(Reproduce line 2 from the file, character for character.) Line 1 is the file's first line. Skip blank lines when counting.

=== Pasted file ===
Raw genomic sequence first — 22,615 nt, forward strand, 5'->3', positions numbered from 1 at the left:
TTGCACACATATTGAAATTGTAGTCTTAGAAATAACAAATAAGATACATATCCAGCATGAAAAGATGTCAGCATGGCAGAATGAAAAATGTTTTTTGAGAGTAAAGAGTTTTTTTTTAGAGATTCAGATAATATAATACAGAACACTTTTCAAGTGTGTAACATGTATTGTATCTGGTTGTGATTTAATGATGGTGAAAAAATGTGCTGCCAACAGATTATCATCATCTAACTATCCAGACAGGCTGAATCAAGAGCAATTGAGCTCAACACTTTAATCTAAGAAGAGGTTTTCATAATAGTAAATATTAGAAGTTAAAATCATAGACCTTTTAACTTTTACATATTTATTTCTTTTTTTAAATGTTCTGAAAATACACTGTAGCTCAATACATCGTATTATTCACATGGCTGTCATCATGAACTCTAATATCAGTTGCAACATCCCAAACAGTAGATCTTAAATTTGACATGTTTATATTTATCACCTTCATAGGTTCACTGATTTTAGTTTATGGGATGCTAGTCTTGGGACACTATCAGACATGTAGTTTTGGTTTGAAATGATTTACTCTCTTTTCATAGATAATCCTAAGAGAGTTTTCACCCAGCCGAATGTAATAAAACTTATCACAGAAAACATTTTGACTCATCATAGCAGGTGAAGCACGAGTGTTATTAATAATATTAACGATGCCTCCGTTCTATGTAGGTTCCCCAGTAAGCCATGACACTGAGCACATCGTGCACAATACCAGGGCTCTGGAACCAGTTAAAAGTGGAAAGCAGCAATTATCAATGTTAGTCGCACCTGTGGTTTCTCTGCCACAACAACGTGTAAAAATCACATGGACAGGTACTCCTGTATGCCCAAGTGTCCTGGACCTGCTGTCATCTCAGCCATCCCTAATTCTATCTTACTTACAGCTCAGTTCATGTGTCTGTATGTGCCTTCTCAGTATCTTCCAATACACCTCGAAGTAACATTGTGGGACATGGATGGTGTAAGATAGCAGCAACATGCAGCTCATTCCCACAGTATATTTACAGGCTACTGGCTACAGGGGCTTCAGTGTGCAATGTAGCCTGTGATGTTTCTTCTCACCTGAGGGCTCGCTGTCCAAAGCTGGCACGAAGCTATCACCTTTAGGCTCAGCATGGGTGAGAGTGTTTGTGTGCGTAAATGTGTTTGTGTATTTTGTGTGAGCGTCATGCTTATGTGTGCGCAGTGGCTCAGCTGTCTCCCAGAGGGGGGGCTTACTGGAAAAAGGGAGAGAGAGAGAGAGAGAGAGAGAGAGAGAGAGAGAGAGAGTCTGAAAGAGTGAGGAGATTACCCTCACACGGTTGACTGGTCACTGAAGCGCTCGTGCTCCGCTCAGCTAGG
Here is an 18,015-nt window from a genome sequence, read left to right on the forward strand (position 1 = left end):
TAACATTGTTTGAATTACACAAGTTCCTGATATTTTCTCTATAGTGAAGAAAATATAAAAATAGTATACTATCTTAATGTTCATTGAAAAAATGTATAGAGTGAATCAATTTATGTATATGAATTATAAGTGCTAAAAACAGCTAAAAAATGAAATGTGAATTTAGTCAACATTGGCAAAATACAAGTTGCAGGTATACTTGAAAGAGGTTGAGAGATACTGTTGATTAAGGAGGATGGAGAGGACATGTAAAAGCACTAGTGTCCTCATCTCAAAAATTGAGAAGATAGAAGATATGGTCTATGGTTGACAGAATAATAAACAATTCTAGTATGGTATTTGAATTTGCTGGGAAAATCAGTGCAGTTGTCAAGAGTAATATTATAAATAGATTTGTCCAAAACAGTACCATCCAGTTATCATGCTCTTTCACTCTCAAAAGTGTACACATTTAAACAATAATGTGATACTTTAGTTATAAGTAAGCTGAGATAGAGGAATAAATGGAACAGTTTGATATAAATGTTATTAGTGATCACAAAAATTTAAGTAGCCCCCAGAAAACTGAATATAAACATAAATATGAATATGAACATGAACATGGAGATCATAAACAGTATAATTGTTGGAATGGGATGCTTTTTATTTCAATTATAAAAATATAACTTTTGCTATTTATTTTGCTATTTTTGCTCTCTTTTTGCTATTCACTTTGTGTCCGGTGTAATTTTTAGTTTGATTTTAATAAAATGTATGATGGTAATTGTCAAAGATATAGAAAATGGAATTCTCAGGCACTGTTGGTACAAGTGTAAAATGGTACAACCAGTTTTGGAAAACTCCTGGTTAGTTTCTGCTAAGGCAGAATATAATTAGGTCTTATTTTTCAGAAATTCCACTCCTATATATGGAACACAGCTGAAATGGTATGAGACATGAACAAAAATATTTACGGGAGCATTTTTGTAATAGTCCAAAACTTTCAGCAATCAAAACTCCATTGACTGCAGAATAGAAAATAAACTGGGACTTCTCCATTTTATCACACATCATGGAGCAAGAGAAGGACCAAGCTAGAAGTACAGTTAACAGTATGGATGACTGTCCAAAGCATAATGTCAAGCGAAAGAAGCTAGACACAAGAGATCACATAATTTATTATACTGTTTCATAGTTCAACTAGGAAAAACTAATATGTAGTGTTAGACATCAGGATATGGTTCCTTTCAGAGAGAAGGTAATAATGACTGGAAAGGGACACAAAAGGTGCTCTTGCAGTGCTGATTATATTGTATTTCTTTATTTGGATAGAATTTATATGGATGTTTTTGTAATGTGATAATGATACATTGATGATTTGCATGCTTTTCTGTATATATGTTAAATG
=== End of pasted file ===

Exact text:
TTGCACACATATTGAAATTGTAGTCTTAGAAATAACAAATAAGATACATATCCAGCATGAAAAGATGTCAGCATGGCAGAATGAAAAATGTTTTTTGAGAGTAAAGAGTTTTTTTTTAGAGATTCAGATAATATAATACAGAACACTTTTCAAGTGTGTAACATGTATTGTATCTGGTTGTGATTTAATGATGGTGAAAAAATGTGCTGCCAACAGATTATCATCATCTAACTATCCAGACAGGCTGAATCAAGAGCAATTGAGCTCAACACTTTAATCTAAGAAGAGGTTTTCATAATAGTAAATATTAGAAGTTAAAATCATAGACCTTTTAACTTTTACATATTTATTTCTTTTTTTAAATGTTCTGAAAATACACTGTAGCTCAATACATCGTATTATTCACATGGCTGTCATCATGAACTCTAATATCAGTTGCAACATCCCAAACAGTAGATCTTAAATTTGACATGTTTATATTTATCACCTTCATAGGTTCACTGATTTTAGTTTATGGGATGCTAGTCTTGGGACACTATCAGACATGTAGTTTTGGTTTGAAATGATTTACTCTCTTTTCATAGATAATCCTAAGAGAGTTTTCACCCAGCCGAATGTAATAAAACTTATCACAGAAAACATTTTGACTCATCATAGCAGGTGAAGCACGAGTGTTATTAATAATATTAACGATGCCTCCGTTCTATGTAGGTTCCCCAGTAAGCCATGACACTGAGCACATCGTGCACAATACCAGGGCTCTGGAACCAGTTAAAAGTGGAAAGCAGCAATTATCAATGTTAGTCGCACCTGTGGTTTCTCTGCCACAACAACGTGTAAAAATCACATGGACAGGTACTCCTGTATGCCCAAGTGTCCTGGACCTGCTGTCATCTCAGCCATCCCTAATTCTATCTTACTTACAGCTCAGTTCATGTGTCTGTATGTGCCTTCTCAGTATCTTCCAATACACCTCGAAGTAACATTGTGGGACATGGATGGTGTAAGATAGCAGCAACATGCAGCTCATTCCCACAGTATATTTACAGGCTACTGGCTACAGGGGCTTCAGTGTGCAATGTAGCCTGTGATGTTTCTTCTCACCTGAGGGCTCGCTGTCCAAAGCTGGCACGAAGCTATCACCTTTAGGCTCAGCATGGGTGAGAGTGTTTGTGTGCGTAAATGTGTTTGTGTATTTTGTGTGAGCGTCATGCTTATGTGTGCGCAGTGGCTCAGCTGTCTCCCAGAGGGGGGGCTTACTGGAAAAAGGGAGAGAGAGAGAGAGAGAGAGAGAGAGAGAGAGAGAGAGAGTCTGAAAGAGTGAGGAGATTACCCTCACACGGTTGACTGGTCACTGAAGCGCTCGTGCTCCGCTCAGCTAGG